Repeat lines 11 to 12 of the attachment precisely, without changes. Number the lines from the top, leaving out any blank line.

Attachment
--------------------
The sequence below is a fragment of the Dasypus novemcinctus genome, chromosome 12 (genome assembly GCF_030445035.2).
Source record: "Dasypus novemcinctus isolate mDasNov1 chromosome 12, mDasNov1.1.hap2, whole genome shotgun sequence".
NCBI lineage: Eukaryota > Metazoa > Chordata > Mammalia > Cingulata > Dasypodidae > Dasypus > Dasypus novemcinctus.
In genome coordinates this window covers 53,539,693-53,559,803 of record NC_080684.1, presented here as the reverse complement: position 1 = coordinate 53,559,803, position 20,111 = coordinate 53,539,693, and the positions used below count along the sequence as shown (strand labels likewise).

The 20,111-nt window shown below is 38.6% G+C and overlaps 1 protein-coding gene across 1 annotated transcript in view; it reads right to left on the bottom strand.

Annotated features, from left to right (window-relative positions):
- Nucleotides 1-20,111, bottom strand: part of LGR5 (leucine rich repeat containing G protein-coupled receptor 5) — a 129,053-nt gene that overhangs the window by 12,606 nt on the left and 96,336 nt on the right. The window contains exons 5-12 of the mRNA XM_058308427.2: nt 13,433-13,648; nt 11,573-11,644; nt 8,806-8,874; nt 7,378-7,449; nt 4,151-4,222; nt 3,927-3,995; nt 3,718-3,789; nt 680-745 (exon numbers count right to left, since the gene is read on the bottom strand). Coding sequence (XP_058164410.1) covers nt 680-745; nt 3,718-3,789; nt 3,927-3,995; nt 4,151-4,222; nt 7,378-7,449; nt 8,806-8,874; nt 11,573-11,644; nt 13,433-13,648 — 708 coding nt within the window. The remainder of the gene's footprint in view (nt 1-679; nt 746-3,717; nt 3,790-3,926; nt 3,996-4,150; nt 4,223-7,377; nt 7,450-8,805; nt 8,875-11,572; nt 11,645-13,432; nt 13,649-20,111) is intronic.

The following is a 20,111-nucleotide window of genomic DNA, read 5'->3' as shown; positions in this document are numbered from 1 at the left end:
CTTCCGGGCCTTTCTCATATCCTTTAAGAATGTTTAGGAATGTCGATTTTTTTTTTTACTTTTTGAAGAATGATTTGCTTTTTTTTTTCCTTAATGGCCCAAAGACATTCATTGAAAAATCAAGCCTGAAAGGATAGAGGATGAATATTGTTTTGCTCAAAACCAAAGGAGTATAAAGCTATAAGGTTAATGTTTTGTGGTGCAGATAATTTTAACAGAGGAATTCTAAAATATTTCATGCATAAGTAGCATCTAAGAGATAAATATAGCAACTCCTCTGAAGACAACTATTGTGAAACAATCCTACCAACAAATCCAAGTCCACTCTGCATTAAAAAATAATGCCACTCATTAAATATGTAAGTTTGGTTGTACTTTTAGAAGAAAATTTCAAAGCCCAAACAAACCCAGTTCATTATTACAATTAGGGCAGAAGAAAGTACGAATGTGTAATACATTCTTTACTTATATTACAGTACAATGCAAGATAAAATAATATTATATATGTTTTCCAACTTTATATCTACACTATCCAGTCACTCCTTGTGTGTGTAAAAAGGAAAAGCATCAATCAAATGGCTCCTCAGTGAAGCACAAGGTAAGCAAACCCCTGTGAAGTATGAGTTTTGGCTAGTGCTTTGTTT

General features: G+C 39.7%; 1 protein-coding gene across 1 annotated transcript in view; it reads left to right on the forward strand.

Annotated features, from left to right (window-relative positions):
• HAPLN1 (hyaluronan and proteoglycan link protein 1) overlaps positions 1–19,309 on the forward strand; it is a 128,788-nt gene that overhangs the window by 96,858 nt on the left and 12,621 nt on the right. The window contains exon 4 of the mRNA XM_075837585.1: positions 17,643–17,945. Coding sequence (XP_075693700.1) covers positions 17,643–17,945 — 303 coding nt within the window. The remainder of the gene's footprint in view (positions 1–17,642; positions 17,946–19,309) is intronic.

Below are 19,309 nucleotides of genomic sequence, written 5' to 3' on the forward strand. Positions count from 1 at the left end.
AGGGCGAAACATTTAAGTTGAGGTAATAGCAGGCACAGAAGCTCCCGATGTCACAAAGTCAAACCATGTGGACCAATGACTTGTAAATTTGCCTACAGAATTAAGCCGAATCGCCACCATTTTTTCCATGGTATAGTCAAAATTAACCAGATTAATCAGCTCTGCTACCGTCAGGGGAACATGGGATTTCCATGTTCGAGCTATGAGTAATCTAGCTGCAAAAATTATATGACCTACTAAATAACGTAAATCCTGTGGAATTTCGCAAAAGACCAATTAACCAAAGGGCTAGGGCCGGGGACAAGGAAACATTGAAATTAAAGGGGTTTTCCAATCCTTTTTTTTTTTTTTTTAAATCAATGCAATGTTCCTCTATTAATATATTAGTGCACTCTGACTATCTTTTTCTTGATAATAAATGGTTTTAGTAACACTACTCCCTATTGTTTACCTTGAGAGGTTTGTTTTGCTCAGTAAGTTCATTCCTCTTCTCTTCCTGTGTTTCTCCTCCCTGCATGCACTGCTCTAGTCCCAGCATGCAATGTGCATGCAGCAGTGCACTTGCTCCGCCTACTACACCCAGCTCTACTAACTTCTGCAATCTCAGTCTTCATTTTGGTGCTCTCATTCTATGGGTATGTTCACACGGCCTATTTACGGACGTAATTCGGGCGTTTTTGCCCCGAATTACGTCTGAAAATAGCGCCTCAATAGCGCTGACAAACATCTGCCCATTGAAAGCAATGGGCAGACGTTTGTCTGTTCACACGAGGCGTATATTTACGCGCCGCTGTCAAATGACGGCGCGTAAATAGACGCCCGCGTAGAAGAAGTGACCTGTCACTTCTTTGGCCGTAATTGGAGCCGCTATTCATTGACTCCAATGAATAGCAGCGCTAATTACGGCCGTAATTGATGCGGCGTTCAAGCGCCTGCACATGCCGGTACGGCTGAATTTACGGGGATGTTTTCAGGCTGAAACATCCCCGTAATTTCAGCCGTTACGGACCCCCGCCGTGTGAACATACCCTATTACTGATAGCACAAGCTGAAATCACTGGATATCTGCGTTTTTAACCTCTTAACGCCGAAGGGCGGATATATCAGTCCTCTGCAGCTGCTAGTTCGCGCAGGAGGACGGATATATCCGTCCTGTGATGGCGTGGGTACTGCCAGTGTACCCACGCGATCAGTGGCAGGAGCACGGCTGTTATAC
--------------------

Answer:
Annotated features, from left to right (window-relative positions):
• HAPLN1 (hyaluronan and proteoglycan link protein 1) overlaps positions 1–19,309 on the forward strand; it is a 128,788-nt gene that overhangs the window by 96,858 nt on the left and 12,621 nt on the right. The window contains exon 4 of the mRNA XM_075837585.1: positions 17,643–17,945. Coding sequence (XP_075693700.1) covers positions 17,643–17,945 — 303 coding nt within the window. The remainder of the gene's footprint in view (positions 1–17,642; positions 17,946–19,309) is intronic.